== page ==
Steel Products

Cliffs Introduces Surcharge on Steel Made From HBI

Written by Laura Miller

Cleveland-Cliffs is now charging its automotive customers a premium for its lower-carbon steel.

The steelmaker has recently introduced a surcharge of $40 per net ton ($44 per metric ton or $2 per cwt) to each ton of steel made with Cliffs’ hot-briquetted iron (HBI). They are calling it the “Cliffs H” surcharge, chairman, president and CEO Lourenco Goncalves said on the company’s second-quarter earnings call on Tuesday, July 25.

“Our customers are starting to recognize the important role that HBI has played in our carbon-reduction goals,” he said, also noting later that “they are paying because if they don’t pay, they don’t get the steel.”

“We deserve to be paid for a characteristic of our steel that truly differentiates us, particularly when compared to other major suppliers of steel to the automotive industry in the US, in Europe, in Japan, in South Korea, in China, or anywhere else throughout the entire world,” he explained.

Goncalves said they’ve been producing HBI at a cost of less than $200 per metric ton.

“Our HBI has not only been a carbon-intense reduction agent, but also a productivity and margin enhancing agent,” he noted.

Goncalves said he believes the Cliffs H surcharge should be passed on by the car manufacturers to the final consumers. “That would only increase the window sticker, the MSRP on the car by 0.1%,” he said.

“Cleveland-Cliffs wants to continue to invest in our green initiatives. Therefore, we need to be paid for that. That’s not unreasonable and should actually be expected and universally accepted,” he stated.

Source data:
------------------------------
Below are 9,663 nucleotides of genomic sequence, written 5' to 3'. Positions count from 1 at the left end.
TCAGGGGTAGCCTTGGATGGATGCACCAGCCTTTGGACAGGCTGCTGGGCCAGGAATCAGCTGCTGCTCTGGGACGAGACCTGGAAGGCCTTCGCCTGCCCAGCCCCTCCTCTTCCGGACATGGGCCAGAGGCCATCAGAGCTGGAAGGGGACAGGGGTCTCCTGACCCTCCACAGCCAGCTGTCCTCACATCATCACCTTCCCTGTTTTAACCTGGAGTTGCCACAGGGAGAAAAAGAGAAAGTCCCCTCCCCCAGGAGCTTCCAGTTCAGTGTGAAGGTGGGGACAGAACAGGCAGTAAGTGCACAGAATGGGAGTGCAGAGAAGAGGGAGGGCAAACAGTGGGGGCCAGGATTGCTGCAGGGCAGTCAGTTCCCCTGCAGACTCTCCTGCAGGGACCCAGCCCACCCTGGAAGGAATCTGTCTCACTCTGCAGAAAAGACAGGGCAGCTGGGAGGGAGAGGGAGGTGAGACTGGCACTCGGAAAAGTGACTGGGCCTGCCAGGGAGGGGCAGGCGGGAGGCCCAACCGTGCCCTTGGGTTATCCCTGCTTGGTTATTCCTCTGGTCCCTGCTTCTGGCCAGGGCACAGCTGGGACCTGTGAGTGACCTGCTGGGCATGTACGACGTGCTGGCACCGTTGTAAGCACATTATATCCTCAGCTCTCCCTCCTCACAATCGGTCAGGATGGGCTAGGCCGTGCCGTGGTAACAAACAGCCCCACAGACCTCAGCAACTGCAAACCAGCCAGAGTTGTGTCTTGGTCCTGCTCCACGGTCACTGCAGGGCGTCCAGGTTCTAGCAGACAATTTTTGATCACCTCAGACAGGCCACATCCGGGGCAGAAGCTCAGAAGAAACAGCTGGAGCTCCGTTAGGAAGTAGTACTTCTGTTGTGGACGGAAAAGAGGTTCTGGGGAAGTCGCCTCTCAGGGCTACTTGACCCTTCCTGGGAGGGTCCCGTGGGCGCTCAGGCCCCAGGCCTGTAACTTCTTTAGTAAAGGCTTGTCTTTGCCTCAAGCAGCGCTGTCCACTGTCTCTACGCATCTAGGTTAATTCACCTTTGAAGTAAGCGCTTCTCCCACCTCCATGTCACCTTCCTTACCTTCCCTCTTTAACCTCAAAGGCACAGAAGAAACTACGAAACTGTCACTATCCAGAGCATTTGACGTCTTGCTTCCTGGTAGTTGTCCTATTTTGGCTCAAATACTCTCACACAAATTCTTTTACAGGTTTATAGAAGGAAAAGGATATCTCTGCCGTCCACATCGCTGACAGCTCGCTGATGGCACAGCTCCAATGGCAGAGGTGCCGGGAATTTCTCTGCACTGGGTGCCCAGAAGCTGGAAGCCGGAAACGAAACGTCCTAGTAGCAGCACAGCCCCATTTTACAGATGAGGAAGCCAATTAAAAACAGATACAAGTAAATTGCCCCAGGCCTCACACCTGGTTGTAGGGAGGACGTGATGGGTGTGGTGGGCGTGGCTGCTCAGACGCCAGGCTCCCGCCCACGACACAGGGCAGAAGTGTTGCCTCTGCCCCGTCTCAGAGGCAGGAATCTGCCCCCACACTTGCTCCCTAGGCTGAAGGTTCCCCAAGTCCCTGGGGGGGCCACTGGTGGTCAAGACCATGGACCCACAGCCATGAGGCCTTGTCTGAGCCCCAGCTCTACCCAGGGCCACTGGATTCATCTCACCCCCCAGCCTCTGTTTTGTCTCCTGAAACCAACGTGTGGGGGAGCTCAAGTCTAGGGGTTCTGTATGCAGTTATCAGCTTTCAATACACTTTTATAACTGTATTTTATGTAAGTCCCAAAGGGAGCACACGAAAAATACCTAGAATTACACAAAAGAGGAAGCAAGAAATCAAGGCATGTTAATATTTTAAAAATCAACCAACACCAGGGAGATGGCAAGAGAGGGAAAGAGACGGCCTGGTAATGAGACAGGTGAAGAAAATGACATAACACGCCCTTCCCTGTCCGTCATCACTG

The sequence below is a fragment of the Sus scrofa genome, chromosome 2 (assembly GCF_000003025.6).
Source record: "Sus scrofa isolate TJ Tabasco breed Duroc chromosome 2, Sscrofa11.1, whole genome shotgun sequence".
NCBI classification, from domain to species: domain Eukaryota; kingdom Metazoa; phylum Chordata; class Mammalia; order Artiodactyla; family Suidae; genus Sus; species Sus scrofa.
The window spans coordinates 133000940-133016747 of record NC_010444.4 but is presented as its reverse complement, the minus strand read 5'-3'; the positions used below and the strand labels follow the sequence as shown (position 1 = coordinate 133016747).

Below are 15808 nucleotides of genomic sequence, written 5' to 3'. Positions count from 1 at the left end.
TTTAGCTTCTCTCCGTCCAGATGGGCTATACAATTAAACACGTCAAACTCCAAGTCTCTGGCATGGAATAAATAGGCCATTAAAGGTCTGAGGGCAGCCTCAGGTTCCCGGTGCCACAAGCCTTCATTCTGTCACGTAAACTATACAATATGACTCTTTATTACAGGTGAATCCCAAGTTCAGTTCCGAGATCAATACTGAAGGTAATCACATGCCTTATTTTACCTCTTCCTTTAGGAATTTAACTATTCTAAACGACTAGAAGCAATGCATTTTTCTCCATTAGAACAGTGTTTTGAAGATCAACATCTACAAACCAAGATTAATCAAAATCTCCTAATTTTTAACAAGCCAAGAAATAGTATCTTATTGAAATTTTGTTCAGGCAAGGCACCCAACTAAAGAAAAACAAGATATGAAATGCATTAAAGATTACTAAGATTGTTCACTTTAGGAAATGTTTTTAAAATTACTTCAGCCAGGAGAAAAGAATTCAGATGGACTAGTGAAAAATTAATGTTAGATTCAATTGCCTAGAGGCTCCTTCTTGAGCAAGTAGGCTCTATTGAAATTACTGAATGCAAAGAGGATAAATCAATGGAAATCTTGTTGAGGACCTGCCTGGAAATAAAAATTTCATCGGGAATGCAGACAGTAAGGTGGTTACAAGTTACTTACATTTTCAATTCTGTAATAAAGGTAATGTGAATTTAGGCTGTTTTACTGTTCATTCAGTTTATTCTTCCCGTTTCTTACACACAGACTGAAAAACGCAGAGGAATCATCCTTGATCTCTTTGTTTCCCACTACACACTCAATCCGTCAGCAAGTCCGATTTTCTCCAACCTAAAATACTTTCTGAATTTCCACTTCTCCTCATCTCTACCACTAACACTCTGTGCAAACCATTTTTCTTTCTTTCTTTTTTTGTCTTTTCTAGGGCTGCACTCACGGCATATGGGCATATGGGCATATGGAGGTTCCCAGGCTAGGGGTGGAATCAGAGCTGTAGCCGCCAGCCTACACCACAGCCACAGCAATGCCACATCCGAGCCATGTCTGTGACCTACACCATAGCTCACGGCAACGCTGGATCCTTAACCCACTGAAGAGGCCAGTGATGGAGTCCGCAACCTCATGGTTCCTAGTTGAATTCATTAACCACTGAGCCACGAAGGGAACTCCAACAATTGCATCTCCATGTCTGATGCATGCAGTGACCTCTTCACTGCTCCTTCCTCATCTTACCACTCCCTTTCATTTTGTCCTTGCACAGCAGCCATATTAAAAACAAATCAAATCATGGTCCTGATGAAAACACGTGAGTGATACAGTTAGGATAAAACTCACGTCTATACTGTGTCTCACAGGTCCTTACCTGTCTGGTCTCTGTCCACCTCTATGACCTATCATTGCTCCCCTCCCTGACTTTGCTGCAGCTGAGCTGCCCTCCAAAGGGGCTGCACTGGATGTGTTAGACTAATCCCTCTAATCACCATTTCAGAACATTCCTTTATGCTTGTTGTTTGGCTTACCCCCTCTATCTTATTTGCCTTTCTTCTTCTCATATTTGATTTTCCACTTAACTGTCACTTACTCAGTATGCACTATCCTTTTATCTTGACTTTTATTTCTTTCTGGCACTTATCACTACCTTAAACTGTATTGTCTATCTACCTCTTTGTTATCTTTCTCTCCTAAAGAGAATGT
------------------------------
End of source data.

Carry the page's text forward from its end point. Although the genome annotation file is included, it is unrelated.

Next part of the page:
Goncalves reflected on the success the company has had in building, renting out, and operating its 2-million-ton-per-year direct-reduction plant in Toledo, Ohio, which began HBI production late in 2020. He said neither of the other two reduction plants previously built in the US are good examples of success.

With those plants’ “failure to execute… it goes underappreciated that since we’ve built and commissioned our HBI plant, we have been operating uneventfully and at capacity for two and a half years,” he said.

The next step in the company’s evolution will be the use of hydrogen throughout its footprint, including at its Toledo facility and in its blast furnaces, he said.

In May, Cliffs became the first company in the Western hemisphere to successfully complete a full-scale trial injecting hydrogen into a BF. Using it as a substitute for fossil fuel reductant, it replaces CO2 emissions with H20 water vapor “with no impact to product quality or operating efficiency.”

Goncalves said they will next be trialing the technologies at its largest blast furnace, No. 7, in Indiana Harbor, Ind.

“We believe hydrogen will be the true game changer for the decarbonization of steel. It’s simple chemistry after all,” Goncalves said, noting they’ve already proven its effectiveness. Now the main hurdle remaining is economics, as equivalent units of hydrogen gas are about 10 times more expensive than natural gas.

And that’s why Cliffs has become an active player in the building of hydrogen hubs in the Midwest, Goncalves said.

Cliffs is a part of the Great Lakes Clean Hydrogen Coalition, which has proposed to develop low-carbon hydrogen via electrolysis in Ohio to be distributed throughout the region. The Coalition has applied for funding from the US Department of Energy’s regional clean hydrogen hub initiative, asking for 50% of the $2 billion plus needed for the project.

“As hydrogen becomes more and more economical, we’ll be able to implement it throughout our entire footprint,” he noted.

Laura Miller

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